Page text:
An area of concern, but one which is particularly difficult for universities to deal with, is the area of “Hate Speech.” This area is difficult because of the nation’s deep commitment to free speech and all universities’ particular focus on free speech as a major component in the university learning environment. We believe that we can both maintain respect for free speech and engage a fruitful concern for “hate speech.” With this in mind, we define Hate Speech as:
Hate speech is speech, text, images (written/spoken) presented in public that are designed to incite hatred, violence, contempt, or severe ridicule towards, or to intimidate or create terror or fear among members of racial, religious, or other groups (such as sexual minorities).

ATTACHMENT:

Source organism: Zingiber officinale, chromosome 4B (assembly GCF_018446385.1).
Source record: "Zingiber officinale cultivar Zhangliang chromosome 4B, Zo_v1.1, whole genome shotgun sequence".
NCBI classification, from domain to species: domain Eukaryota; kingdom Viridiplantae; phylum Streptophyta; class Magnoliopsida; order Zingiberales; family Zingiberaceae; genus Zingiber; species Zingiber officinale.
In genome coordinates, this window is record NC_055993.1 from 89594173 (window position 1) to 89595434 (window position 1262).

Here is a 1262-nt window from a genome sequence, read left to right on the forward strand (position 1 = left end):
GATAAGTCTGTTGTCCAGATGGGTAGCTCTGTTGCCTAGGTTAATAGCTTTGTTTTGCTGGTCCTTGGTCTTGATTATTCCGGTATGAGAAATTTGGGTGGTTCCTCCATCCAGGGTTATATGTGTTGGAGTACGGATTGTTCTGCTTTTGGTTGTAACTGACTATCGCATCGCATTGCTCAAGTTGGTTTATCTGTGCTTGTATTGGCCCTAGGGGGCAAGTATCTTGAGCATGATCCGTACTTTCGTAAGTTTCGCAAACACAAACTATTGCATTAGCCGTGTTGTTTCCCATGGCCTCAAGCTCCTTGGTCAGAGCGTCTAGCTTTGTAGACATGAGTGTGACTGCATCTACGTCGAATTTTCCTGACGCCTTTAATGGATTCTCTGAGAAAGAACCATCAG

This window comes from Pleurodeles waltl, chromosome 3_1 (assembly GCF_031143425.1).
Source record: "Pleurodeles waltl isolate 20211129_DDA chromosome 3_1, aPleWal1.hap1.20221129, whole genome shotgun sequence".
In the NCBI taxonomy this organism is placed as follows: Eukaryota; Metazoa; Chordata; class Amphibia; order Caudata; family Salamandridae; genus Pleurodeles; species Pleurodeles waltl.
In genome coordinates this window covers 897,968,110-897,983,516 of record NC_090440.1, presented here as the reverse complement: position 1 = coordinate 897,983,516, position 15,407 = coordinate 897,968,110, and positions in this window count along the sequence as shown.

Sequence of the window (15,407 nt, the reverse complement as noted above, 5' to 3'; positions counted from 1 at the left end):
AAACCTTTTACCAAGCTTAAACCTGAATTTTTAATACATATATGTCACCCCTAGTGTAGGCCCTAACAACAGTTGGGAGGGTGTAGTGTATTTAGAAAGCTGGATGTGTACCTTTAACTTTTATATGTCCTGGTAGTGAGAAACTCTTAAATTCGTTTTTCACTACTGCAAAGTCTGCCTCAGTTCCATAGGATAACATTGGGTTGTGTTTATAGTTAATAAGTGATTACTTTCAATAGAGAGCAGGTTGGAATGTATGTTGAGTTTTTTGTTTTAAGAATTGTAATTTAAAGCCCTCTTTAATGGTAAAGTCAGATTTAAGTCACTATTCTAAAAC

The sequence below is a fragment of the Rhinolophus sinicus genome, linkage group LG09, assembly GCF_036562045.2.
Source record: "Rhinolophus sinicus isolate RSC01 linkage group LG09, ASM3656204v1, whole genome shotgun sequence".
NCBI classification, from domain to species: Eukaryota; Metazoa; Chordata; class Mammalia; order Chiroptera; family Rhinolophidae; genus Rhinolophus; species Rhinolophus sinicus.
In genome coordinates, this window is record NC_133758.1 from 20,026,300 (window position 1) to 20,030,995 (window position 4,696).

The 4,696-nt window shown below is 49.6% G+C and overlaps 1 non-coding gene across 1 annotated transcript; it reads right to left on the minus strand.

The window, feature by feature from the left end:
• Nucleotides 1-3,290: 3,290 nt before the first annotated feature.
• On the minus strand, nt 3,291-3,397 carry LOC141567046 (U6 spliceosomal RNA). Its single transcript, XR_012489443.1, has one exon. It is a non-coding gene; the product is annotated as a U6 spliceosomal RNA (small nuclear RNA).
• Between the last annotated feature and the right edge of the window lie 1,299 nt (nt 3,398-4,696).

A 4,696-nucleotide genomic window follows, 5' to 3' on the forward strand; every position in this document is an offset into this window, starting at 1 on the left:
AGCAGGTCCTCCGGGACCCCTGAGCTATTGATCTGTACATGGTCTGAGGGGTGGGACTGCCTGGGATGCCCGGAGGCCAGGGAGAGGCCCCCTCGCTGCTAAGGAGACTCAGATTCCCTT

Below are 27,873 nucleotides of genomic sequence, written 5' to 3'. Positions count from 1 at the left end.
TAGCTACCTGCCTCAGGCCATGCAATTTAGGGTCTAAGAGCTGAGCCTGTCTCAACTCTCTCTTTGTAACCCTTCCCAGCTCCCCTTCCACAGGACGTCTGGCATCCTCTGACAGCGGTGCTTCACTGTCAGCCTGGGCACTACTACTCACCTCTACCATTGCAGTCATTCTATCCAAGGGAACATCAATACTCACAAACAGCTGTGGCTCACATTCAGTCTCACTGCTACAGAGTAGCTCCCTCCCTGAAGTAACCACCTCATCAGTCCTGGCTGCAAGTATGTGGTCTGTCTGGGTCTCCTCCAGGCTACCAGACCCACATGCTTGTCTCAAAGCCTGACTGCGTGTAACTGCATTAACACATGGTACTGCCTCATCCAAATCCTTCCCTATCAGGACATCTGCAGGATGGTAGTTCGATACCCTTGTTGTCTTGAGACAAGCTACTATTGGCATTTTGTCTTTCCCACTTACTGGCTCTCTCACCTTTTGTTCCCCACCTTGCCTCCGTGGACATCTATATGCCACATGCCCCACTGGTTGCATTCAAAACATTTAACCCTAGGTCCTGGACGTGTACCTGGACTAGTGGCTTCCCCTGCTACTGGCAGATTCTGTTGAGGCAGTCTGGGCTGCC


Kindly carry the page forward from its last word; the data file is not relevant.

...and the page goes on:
The UWF community values the freedom of expression rights guaranteed to all individuals in the First Amendment of the Constitution of the United States. While some acts of bias or hate may be violations of the law and/or University policy, many may be considered speech protected by the First Amendment; which allows for the expression of hateful and intolerant statements and expressive conduct. In such cases, no formal action can be taken against the offending person or persons. However, the University has an obligation and the right to respond to such incidents in a manner consistent with the role of promoting a climate of tolerance, respect, inclusion and dialogue. Having an ongoing discussion of what constitutes bias and hate speech, in the context of the preservation of free speech, is an imperative part of the process of creating and maintaining a just and inclusive learning community.